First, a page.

I had an interesting chat last week with a lady from Uganda who is trying to expand her microfinance programme into northern Uganda. It’s an area devastated by 20 years of civil war. Most of the population suffered terrible trauma – children abducted to become child soldiers and forced to commit atrocities against their own villages, women and girls raped, people losing their homes, land and loved ones. Many of the population spent years in IDP (internally displaced people) camps and became accustomed to ambush, attack, violence – and NGOs. With no way to earn a living, most become dependent on international aid.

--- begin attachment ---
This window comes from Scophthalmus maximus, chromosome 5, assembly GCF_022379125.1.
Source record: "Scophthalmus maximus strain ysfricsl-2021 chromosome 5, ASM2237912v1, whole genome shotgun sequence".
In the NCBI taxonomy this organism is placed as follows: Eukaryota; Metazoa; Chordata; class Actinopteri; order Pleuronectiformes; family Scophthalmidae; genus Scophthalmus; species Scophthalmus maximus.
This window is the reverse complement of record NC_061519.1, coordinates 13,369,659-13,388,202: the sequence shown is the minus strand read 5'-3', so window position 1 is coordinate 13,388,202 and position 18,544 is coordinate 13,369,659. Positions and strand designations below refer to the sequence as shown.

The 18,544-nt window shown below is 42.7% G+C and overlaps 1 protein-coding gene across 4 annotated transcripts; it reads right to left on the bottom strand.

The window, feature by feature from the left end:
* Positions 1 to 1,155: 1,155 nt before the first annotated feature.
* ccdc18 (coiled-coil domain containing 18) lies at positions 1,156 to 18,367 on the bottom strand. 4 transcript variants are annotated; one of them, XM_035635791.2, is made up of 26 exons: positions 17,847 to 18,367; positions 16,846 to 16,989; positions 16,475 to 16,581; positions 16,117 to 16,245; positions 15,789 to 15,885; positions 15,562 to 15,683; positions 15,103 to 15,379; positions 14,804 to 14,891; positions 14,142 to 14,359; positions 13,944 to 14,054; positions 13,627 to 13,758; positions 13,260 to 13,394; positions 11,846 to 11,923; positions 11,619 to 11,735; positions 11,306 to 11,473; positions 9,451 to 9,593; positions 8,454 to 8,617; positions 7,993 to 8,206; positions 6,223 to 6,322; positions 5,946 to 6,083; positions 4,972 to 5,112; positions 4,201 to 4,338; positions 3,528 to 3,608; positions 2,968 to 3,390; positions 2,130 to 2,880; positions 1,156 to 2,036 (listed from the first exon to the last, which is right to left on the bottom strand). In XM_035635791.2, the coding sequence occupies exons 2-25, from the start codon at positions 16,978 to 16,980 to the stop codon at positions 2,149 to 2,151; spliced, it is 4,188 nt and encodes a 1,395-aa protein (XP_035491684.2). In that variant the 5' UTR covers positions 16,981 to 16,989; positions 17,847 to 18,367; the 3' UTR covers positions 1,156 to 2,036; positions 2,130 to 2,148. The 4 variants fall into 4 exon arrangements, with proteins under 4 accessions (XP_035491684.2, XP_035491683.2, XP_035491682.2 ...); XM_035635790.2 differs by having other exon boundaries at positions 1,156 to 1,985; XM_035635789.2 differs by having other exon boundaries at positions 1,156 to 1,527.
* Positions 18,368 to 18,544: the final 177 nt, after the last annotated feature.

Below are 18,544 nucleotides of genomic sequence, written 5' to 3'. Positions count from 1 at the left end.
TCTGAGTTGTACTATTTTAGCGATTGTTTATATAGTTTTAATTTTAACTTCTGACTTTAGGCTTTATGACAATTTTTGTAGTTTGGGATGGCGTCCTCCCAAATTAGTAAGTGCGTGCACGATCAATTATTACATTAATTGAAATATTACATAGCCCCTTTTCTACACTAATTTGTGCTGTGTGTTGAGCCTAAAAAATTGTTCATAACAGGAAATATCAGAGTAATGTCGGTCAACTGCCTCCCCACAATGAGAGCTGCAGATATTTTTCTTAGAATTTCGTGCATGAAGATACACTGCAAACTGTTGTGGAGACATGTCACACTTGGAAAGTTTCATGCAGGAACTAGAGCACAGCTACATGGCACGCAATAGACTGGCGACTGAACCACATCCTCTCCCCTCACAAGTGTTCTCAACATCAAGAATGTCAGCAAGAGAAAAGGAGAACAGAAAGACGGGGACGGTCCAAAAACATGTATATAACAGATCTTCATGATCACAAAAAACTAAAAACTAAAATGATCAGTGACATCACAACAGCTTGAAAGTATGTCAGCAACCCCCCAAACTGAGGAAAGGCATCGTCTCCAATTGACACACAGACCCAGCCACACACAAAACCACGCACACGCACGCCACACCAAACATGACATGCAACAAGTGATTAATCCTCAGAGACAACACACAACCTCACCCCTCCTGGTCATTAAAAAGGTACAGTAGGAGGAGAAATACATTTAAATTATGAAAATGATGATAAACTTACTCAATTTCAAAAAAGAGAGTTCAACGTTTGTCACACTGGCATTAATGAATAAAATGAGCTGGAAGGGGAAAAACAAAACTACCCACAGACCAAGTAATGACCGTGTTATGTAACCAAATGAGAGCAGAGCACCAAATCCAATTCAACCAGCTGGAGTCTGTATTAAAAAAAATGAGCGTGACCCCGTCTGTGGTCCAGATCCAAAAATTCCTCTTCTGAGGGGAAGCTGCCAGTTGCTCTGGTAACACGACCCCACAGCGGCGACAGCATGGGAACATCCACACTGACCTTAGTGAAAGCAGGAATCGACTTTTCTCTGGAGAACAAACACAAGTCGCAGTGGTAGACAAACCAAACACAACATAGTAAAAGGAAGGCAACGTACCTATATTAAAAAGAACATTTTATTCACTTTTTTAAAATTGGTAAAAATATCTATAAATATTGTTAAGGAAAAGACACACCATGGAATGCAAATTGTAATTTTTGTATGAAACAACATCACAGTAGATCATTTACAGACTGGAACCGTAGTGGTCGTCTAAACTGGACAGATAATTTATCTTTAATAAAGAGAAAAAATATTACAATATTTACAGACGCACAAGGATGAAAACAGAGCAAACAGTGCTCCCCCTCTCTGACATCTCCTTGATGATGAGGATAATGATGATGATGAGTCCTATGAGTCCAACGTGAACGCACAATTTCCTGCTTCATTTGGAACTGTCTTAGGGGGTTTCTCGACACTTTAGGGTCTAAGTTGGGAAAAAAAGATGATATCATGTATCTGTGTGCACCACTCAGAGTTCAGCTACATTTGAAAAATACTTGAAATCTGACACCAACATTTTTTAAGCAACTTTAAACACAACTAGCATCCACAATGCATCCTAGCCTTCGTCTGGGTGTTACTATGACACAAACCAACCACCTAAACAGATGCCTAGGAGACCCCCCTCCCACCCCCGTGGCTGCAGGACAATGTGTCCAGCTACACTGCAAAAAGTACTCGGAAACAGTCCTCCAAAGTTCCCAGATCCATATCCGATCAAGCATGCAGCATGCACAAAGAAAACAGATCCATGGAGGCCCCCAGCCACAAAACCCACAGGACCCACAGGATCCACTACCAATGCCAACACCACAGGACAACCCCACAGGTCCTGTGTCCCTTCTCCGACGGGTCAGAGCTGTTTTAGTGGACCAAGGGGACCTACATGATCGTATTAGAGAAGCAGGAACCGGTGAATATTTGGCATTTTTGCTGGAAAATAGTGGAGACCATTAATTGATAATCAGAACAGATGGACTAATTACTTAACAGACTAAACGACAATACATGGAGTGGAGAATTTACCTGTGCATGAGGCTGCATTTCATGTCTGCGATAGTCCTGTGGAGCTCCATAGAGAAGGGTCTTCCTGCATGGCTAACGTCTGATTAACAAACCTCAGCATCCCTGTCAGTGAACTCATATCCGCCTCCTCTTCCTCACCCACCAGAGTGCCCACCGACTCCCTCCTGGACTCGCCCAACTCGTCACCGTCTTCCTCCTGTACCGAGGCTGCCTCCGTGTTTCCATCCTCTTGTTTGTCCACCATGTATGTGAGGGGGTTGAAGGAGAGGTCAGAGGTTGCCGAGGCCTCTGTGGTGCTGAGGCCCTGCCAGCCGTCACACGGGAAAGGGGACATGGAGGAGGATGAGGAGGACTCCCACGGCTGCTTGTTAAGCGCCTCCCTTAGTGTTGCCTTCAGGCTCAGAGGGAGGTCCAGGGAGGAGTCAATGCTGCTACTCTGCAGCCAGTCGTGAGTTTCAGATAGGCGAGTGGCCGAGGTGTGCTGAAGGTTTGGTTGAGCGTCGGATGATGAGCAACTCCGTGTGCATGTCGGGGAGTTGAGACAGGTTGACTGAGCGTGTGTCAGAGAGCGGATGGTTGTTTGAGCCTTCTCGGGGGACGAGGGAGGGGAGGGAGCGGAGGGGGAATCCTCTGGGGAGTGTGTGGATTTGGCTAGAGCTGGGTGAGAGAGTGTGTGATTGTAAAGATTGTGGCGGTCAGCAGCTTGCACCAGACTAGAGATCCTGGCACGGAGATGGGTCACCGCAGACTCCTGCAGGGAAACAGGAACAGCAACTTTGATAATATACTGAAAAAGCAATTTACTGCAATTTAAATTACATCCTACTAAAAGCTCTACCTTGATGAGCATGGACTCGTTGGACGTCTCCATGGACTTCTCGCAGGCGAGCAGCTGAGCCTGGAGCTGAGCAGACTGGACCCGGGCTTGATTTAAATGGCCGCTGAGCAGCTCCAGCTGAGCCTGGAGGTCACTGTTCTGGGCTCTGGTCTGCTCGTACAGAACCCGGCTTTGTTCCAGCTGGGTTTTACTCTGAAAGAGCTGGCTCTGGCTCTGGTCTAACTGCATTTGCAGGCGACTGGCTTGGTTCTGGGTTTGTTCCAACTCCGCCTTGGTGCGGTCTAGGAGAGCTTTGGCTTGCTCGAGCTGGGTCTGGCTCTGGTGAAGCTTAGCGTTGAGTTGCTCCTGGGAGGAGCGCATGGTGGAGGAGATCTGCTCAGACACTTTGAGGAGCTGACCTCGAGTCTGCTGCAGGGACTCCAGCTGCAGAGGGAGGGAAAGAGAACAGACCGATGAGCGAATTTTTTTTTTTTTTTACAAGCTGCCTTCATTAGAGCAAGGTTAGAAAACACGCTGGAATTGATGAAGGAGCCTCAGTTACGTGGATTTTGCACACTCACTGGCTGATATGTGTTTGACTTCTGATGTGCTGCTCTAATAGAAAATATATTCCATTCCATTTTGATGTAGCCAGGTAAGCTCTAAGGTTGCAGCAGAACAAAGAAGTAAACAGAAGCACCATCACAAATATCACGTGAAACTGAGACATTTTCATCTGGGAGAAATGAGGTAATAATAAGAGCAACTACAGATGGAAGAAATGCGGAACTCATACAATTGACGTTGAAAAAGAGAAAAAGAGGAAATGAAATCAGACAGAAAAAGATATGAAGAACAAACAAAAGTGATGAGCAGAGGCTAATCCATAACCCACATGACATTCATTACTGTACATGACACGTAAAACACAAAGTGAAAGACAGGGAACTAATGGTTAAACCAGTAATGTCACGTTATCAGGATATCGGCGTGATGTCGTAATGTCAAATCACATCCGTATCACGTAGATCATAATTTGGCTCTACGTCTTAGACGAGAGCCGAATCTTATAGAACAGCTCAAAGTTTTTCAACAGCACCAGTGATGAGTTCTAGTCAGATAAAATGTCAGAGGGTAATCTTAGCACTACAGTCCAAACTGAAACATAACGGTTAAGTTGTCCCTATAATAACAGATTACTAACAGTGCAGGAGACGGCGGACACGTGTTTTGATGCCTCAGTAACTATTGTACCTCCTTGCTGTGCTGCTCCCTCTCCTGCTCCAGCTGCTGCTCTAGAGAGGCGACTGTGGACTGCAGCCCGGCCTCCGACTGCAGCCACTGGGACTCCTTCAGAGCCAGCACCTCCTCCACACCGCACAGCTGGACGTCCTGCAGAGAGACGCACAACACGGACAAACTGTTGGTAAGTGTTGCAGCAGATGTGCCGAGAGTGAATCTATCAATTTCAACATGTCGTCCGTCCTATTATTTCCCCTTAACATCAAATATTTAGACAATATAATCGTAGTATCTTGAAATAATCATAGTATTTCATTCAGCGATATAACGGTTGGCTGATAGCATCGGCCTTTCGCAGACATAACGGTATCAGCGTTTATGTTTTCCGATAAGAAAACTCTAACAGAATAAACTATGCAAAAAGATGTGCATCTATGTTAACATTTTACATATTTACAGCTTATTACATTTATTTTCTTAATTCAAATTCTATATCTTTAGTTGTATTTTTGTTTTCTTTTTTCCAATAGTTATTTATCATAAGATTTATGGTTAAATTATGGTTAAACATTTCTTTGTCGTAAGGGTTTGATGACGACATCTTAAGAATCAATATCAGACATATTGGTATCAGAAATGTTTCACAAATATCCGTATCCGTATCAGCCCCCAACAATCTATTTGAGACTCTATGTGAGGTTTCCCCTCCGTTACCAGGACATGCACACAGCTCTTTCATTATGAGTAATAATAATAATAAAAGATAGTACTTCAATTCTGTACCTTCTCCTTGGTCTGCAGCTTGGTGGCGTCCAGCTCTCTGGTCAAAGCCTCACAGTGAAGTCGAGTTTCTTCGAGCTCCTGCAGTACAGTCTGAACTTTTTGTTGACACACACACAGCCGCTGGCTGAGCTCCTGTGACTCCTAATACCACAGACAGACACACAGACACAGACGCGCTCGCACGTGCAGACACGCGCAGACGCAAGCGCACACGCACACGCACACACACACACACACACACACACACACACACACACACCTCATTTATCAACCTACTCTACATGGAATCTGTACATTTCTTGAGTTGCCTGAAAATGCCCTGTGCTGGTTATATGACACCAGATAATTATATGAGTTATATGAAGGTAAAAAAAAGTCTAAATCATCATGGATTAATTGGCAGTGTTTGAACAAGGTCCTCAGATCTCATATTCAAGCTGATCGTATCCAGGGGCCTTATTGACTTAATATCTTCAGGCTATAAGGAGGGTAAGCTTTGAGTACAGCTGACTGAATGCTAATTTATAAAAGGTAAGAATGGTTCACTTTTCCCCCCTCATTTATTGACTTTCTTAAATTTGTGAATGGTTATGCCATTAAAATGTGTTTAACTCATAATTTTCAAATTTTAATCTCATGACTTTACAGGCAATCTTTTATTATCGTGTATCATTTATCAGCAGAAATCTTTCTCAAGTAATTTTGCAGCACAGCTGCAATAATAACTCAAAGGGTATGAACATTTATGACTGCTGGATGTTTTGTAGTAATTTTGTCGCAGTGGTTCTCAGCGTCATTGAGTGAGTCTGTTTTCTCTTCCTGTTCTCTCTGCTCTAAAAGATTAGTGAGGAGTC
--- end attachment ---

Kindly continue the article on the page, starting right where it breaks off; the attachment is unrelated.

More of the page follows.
Then the war ended. The majority of the NGOs left, and the government disbanded the IDP camps. Trouble was, many people had no land, homes or businesses to return to. A whole generation had grown up in the camps with little education and no handed-down skills of how to farm the land. Add to that community conflict and post-traumatic stress disorder along with continuing land disputes, and the outlook for stability and peace was poor.
Here’s where microfinance comes in. Its group structure nurtures trust, accountability, co-operation and democratic participation. Its business training makes up for lost education. Its capital offers households a chance to start again, to rebuild a business and start to provide for their families again. And crucially, this gives dignity, confidence and cohesion to communities which have long lacked all of these. It’s not just about providing financial services, badly as these are needed, said my Ugandan friend. It’s about providing education and self-belief.